Room decoration ideas @ Reward Me

Colour co-ordinating

To combine one of the most powerful decorative elements, you need to know how to use the wheel.


Sir Isaac Newton, one of the founding fathers of science, shone pure white light through a glass prism and discovered a continuous band of merging colours, from red through orange, yellow, green, blue and violet. What he captured was a miniature rainbow, nature’s very own colour slide.

Our world is a palette of colours with an array of hues and shades. So why is it so difficult to use colour in one’s home beautifully when fashion consultants can give you an almost instant breakdown of which colours suit your hair, skin type and even personality? After all, our homes are our sanctuaries and that is where colours directly affect our moods.

It’s said that:

Blue

has a calming effect, thus making it perfect for the bedroom.

 

Yellow

revitalises, much like the sun, and is ideal for the bathroom.

 

Red

is a passionate, stimulating colour that’s best used as an accent colour.

 

This is a start to choosing your colour schemes but how do you combine colours? Sometimes you’re keen to use a colour you love, but don’t know what to mix it with or whether to try it in a lighter or darker shade. This is when the colour wheel comes in handy as a décor tool.

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The colour wheel

Usually showing 12 colours arranged in a circle, the colour wheel explains colour mixing through a spectrum.

Three sets of colours are interlinked:

Primary colours:

red, yellow and blue are the colours on which the wheel is based. These are pure colours, so not obtained from a mixture.

 

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Secondary colours

are formed by mixing equal parts of primary colours:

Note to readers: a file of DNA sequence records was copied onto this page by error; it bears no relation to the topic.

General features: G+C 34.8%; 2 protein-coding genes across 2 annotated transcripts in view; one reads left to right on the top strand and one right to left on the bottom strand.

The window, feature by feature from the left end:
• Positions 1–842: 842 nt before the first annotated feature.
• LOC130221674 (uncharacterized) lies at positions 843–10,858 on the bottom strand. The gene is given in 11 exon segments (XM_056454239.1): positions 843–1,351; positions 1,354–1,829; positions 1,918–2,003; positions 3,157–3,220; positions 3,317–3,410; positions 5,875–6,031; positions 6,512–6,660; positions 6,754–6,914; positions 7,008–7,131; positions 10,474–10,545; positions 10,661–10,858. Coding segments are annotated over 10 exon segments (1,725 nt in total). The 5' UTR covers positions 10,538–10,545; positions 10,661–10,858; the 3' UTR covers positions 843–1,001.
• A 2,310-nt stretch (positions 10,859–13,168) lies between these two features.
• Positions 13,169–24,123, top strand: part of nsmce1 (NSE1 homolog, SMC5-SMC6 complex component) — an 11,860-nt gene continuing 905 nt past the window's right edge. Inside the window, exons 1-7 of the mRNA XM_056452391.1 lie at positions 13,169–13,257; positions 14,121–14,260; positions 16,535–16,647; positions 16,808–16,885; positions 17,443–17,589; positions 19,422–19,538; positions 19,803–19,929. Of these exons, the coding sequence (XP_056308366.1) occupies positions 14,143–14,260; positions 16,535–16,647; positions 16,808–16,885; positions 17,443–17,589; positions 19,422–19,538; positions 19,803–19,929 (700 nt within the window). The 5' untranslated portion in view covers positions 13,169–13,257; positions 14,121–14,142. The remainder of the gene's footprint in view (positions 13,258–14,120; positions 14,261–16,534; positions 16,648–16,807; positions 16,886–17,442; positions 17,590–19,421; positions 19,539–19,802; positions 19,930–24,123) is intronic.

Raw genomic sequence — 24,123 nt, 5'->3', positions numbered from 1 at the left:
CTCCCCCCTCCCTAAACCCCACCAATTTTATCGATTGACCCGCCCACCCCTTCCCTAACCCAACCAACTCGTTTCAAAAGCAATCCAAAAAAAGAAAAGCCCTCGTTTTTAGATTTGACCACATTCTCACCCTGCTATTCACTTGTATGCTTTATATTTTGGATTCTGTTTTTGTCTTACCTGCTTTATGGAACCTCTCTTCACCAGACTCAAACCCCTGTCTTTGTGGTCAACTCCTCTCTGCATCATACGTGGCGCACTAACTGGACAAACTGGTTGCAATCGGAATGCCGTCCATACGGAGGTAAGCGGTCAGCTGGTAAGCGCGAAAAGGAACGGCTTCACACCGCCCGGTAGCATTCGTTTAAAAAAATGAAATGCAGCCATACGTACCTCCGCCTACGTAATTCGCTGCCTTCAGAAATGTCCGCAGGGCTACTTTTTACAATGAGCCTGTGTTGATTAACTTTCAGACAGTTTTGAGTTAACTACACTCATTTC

orange = red and yellow 
green = blue and yellow 
violet = blue and red

 

Tertiary colours

are a mix of primary and secondary colours.

 

Color chart @ Reward Me

A successful colour scheme is one that makes people feel comfortable too.

Colour wheel combinations.

Q What is a monochromatic colour harmony?

A It is a colour combination that has different intensities of the same colour.

Violet as the truest form of purple can be lightened by adding white (referred to as a tint) or darkened by adding black (called a shade) to give various hues of purple. Combining different shades of the same colour, gives you a monochromatic colour scheme.

Q What is an adjacent colour harmony?

A This is formed when colours appear next to each other on the colour wheel; they form an adjacent harmony.

Q What is a complementary colour scheme?

A When colours are opposite each other on the colour wheel they are called complementary.

On the colour wheel, orange is complementary to blue. Used together, these two colours balance each other with one being cool and the other warm, yet they’re of the same intensity. Purple is complementary to yellow, as green is to red.

Q What is a triadic colour scheme?

A These colours form a triangle on the colour wheel.

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